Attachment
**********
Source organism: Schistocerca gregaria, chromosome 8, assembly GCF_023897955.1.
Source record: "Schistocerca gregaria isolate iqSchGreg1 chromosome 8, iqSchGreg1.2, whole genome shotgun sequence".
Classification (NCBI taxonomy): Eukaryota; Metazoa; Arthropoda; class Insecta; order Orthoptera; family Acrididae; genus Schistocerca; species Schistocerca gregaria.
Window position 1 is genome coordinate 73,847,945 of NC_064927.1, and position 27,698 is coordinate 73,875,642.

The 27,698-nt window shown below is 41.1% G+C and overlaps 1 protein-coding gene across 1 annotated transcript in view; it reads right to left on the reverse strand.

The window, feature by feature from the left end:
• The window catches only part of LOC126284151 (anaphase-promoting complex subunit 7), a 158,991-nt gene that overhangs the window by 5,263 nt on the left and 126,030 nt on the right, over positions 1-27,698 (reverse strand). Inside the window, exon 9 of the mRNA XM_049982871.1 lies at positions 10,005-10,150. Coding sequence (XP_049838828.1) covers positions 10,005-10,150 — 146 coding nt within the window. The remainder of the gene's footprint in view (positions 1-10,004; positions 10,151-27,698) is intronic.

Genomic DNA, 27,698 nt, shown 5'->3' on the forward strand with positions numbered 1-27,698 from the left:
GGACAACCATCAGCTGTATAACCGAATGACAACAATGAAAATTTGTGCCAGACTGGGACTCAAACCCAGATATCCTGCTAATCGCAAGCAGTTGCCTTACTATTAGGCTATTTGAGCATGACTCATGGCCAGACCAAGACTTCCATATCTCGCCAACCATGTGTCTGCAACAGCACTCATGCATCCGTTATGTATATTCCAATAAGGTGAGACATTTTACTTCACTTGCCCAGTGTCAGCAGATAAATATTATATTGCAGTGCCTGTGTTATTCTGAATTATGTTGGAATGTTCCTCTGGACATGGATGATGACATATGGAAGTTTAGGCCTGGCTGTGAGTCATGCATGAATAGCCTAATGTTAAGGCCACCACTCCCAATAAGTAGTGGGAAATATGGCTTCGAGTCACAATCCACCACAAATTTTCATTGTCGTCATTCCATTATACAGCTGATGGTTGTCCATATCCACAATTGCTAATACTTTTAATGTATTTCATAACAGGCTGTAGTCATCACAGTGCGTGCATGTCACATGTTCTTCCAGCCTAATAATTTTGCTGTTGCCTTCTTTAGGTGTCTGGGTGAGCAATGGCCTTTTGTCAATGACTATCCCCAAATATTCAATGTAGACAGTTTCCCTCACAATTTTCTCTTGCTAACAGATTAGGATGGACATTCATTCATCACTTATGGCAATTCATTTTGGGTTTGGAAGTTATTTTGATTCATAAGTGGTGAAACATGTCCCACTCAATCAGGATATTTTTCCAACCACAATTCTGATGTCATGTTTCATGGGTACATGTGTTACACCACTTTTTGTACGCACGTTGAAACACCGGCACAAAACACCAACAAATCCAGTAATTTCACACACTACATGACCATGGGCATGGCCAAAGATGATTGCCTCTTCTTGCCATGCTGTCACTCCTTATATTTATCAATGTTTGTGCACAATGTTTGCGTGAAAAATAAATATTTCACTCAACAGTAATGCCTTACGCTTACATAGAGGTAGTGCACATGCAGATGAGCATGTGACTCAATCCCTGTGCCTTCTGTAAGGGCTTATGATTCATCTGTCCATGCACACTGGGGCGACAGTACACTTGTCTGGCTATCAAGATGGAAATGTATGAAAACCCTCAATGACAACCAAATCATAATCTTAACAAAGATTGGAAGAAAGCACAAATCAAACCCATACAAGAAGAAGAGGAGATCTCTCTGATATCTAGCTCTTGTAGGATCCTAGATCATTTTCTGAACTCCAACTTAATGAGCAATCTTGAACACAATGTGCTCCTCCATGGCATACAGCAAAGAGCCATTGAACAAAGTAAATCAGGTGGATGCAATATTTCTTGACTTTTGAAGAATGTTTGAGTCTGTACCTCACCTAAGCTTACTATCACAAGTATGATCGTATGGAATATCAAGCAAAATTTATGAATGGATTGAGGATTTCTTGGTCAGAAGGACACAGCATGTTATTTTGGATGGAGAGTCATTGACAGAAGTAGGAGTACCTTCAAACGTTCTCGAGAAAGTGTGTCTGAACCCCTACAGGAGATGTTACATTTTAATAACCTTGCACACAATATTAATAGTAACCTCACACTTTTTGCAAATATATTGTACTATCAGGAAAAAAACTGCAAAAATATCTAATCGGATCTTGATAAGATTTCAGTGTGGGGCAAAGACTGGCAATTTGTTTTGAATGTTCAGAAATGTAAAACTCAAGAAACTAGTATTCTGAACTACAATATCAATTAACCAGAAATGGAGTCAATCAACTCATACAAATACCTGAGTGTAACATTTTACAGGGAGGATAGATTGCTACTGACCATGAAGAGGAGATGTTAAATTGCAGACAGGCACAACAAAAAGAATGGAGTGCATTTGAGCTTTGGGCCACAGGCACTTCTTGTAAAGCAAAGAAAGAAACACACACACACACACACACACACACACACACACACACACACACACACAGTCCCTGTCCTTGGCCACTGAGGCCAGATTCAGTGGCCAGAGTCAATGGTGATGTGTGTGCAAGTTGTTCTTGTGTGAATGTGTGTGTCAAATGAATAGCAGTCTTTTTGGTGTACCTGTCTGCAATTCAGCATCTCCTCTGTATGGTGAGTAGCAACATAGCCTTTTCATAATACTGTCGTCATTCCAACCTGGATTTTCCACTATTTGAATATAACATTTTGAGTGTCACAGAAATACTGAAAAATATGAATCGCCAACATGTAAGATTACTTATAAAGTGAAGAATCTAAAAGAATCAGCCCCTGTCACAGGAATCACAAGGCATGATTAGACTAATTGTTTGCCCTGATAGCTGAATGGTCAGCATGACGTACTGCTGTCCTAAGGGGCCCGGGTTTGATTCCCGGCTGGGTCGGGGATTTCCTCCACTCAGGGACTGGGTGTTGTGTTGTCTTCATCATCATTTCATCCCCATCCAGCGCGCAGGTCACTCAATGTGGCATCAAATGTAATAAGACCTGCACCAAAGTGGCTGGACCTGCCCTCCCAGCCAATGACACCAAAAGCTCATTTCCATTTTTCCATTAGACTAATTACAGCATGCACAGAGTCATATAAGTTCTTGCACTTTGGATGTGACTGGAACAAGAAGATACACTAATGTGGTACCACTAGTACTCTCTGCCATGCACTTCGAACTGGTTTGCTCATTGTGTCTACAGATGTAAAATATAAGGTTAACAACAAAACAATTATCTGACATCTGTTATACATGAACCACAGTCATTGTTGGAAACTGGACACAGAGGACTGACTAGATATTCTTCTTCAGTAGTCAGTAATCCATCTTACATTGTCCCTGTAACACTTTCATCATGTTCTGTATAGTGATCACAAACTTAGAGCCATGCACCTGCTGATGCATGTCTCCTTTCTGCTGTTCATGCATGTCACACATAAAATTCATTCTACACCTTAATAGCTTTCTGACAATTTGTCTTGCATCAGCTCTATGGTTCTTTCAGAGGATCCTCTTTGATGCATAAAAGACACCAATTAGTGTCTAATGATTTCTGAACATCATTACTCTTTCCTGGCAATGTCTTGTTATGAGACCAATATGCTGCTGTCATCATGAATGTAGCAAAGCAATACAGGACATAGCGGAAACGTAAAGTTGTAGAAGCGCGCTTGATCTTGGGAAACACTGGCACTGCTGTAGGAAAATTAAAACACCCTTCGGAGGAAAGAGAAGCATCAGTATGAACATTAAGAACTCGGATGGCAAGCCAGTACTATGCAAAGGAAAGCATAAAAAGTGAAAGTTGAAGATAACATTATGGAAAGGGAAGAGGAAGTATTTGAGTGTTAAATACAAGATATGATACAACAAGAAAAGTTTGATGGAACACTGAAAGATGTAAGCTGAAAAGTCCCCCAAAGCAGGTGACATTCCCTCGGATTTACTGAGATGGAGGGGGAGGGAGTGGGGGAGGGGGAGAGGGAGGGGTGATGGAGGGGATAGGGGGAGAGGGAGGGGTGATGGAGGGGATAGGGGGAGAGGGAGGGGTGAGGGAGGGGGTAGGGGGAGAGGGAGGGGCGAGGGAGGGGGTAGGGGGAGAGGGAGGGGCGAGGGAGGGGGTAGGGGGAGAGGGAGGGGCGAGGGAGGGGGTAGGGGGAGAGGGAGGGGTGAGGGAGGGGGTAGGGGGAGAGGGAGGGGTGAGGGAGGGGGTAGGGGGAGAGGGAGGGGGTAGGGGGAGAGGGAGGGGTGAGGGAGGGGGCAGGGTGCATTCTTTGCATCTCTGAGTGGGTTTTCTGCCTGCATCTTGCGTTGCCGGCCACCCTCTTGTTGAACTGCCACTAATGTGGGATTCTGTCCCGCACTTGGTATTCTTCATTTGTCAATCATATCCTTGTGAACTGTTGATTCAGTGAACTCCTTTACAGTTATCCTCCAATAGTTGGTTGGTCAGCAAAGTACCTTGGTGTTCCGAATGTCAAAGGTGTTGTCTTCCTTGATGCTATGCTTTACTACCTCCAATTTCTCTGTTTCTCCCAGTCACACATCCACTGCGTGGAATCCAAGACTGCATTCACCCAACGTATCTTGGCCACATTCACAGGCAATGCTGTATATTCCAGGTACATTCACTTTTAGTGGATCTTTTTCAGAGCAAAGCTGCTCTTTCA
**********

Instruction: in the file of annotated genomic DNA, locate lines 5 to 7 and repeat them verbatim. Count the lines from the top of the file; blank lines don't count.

The 27,698-nt window shown below is 41.1% G+C and overlaps 1 protein-coding gene across 1 annotated transcript in view; it reads right to left on the reverse strand.

The window, feature by feature from the left end:
• The window catches only part of LOC126284151 (anaphase-promoting complex subunit 7), a 158,991-nt gene that overhangs the window by 5,263 nt on the left and 126,030 nt on the right, over positions 1-27,698 (reverse strand). Inside the window, exon 9 of the mRNA XM_049982871.1 lies at positions 10,005-10,150. Coding sequence (XP_049838828.1) covers positions 10,005-10,150 — 146 coding nt within the window. The remainder of the gene's footprint in view (positions 1-10,004; positions 10,151-27,698) is intronic.